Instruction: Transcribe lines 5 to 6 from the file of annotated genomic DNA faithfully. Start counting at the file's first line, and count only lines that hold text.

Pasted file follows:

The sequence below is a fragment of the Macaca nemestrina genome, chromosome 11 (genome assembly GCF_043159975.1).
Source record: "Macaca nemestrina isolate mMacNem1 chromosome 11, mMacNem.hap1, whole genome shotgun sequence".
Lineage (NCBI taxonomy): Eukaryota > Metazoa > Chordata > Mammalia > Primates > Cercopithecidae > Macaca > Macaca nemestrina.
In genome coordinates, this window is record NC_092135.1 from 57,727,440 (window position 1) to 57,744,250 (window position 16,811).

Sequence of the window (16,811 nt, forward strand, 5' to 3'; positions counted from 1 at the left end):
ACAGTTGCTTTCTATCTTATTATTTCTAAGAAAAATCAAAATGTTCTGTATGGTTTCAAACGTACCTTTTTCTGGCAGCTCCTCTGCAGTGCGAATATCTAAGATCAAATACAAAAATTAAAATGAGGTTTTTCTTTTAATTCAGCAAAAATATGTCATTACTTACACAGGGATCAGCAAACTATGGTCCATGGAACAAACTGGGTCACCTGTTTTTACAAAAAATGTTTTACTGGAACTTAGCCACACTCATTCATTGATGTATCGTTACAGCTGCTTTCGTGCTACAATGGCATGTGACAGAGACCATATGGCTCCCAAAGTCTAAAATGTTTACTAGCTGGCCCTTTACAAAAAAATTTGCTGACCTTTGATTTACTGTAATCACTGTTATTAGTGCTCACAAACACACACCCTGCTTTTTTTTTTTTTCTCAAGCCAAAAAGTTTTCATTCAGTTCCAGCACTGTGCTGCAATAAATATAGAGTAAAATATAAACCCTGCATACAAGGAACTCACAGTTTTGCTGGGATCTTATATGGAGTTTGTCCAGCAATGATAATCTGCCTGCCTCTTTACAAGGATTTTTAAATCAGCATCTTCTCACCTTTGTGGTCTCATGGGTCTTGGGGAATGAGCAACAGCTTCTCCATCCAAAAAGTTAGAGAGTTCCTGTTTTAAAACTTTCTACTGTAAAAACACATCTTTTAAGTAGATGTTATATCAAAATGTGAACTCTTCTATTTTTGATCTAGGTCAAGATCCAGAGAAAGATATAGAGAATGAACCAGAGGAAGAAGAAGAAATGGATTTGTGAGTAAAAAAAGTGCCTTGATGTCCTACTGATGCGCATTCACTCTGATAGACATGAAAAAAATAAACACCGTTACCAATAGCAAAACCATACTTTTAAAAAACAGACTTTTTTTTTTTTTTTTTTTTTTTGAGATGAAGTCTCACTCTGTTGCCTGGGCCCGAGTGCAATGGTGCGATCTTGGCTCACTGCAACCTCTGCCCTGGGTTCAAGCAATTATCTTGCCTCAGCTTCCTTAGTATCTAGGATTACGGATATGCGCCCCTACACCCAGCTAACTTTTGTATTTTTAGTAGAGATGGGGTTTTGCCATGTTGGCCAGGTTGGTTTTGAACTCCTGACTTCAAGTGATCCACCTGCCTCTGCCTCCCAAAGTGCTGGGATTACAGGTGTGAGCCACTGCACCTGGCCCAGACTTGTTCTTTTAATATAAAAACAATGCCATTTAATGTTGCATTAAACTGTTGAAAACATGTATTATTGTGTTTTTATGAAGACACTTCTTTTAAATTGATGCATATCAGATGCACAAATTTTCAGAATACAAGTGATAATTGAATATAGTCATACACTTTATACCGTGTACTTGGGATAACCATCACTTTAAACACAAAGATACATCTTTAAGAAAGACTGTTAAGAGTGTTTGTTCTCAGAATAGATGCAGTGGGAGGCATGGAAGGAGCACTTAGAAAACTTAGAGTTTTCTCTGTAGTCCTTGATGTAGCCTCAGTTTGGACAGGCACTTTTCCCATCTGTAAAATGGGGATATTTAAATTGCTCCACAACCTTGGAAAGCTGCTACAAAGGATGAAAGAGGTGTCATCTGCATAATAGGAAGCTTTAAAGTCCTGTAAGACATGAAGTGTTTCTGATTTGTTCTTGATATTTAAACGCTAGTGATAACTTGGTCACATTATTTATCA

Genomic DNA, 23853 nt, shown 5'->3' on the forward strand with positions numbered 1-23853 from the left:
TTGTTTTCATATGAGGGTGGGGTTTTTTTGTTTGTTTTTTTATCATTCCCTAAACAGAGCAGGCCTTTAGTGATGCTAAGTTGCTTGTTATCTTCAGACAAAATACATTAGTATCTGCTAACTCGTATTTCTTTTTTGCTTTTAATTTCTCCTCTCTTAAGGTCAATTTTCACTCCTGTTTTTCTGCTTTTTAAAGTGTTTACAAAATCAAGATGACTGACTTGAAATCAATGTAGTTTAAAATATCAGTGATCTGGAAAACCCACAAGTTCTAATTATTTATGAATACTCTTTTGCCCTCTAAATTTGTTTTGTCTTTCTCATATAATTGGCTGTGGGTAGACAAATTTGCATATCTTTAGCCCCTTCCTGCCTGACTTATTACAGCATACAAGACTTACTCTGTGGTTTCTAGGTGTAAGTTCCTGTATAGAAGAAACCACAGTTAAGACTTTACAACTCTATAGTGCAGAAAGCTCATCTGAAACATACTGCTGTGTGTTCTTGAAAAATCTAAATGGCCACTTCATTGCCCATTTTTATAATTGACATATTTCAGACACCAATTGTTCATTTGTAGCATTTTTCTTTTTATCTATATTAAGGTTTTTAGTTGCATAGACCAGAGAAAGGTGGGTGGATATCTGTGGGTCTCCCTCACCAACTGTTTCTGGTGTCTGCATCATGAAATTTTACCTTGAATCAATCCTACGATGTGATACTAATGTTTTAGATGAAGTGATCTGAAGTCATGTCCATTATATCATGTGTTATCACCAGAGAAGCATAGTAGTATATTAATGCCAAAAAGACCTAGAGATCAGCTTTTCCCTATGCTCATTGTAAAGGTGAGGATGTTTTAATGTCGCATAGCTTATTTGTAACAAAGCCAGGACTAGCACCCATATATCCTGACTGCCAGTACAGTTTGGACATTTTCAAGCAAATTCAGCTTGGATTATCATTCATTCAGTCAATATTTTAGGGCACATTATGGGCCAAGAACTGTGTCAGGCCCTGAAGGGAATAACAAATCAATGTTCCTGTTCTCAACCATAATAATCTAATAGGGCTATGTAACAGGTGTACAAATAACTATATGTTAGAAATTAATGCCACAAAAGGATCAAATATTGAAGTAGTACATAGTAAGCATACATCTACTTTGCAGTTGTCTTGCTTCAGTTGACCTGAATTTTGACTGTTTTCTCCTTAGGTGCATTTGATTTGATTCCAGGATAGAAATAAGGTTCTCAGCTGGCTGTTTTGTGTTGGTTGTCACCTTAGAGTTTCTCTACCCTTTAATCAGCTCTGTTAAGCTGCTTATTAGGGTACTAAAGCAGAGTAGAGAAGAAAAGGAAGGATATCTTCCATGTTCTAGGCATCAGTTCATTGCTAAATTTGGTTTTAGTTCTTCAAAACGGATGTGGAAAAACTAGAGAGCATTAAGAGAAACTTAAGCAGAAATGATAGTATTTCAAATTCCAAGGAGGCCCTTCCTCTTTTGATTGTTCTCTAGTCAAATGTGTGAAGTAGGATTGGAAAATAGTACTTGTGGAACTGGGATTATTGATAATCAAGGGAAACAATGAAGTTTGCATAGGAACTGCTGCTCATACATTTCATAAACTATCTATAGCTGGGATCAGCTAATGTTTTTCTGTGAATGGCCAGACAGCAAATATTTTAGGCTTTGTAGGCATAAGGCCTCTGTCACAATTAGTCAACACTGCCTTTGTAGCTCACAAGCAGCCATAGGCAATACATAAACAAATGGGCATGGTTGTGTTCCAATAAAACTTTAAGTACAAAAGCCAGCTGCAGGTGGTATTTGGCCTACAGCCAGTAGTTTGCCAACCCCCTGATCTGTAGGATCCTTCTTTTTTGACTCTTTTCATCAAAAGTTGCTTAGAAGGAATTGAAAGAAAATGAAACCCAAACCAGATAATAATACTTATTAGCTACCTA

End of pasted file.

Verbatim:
Sequence of the window (16,811 nt, forward strand, 5' to 3'; positions counted from 1 at the left end):
ACAGTTGCTTTCTATCTTATTATTTCTAAGAAAAATCAAAATGTTCTGTATGGTTTCAAACGTACCTTTTTCTGGCAGCTCCTCTGCAGTGCGAATATCTAAGATCAAATACAAAAATTAAAATGAGGTTTTTCTTTTAATTCAGCAAAAATATGTCATTACTTACACAGGGATCAGCAAACTATGGTCCATGGAACAAACTGGGTCACCTGTTTTTACAAAAAATGTTTTACTGGAACTTAGCCACACTCATTCATTGATGTATCGTTACAGCTGCTTTCGTGCTACAATGGCATGTGACAGAGACCATATGGCTCCCAAAGTCTAAAATGTTTACTAGCTGGCCCTTTACAAAAAAATTTGCTGACCTTTGATTTACTGTAATCACTGTTATTAGTGCTCACAAACACACACCCTGCTTTTTTTTTTTTTCTCAAGCCAAAAAGTTTTCATTCAGTTCCAGCACTGTGCTGCAATAAATATAGAGTAAAATATAAACCCTGCATACAAGGAACTCACAGTTTTGCTGGGATCTTATATGGAGTTTGTCCAGCAATGATAATCTGCCTGCCTCTTTACAAGGATTTTTAAATCAGCATCTTCTCACCTTTGTGGTCTCATGGGTCTTGGGGAATGAGCAACAGCTTCTCCATCCAAAAAGTTAGAGAGTTCCTGTTTTAAAACTTTCTACTGTAAAAACACATCTTTTAAGTAGATGTTATATCAAAATGTGAACTCTTCTATTTTTGATCTAGGTCAAGATCCAGAGAAAGATATAGAGAATGAACCAGAGGAAGAAGAAGAAATGGATTTGTGAGTAAAAAAAGTGCCTTGATGTCCTACTGATGCGCATTCACTCTGATAGACATGAAAAAAATAAACACCGTTACCAATAGCAAAACCATACTTTTAAAAAACAGACTTTTTTTTTTTTTTTTTTTTTTTGAGATGAAGTCTCACTCTGTTGCCTGGGCCCGAGTGCAATGGTGCGATCTTGGCTCACTGCAACCTCTGCCCTGGGTTCAAGCAATTATCTTGCCTCAGCTTCCTTAGTATCTAGGATTACGGATATGCGCCCCTACACCCAGCTAACTTTTGTATTTTTAGTAGAGATGGGGTTTTGCCATGTTGGCCAGGTTGGTTTTGAACTCCTGACTTCAAGTGATCCACCTGCCTCTGCCTCCCAAAGTGCTGGGATTACAGGTGTGAGCCACTGCACCTGGCCCAGACTTGTTCTTTTAATATAAAAACAATGCCATTTAATGTTGCATTAAACTGTTGAAAACATGTATTATTGTGTTTTTATGAAGACACTTCTTTTAAATTGATGCATATCAGATGCACAAATTTTCAGAATACAAGTGATAATTGAATATAGTCATACACTTTATACCGTGTACTTGGGATAACCATCACTTTAAACACAAAGATACATCTTTAAGAAAGACTGTTAAGAGTGTTTGTTCTCAGAATAGATGCAGTGGGAGGCATGGAAGGAGCACTTAGAAAACTTAGAGTTTTCTCTGTAGTCCTTGATGTAGCCTCAGTTTGGACAGGCACTTTTCCCATCTGTAAAATGGGGATATTTAAATTGCTCCACAACCTTGGAAAGCTGCTACAAAGGATGAAAGAGGTGTCATCTGCATAATAGGAAGCTTTAAAGTCCTGTAAGACATGAAGTGTTTCTGATTTGTTCTTGATATTTAAACGCTAGTGATAACTTGGTCACATTATTTATCA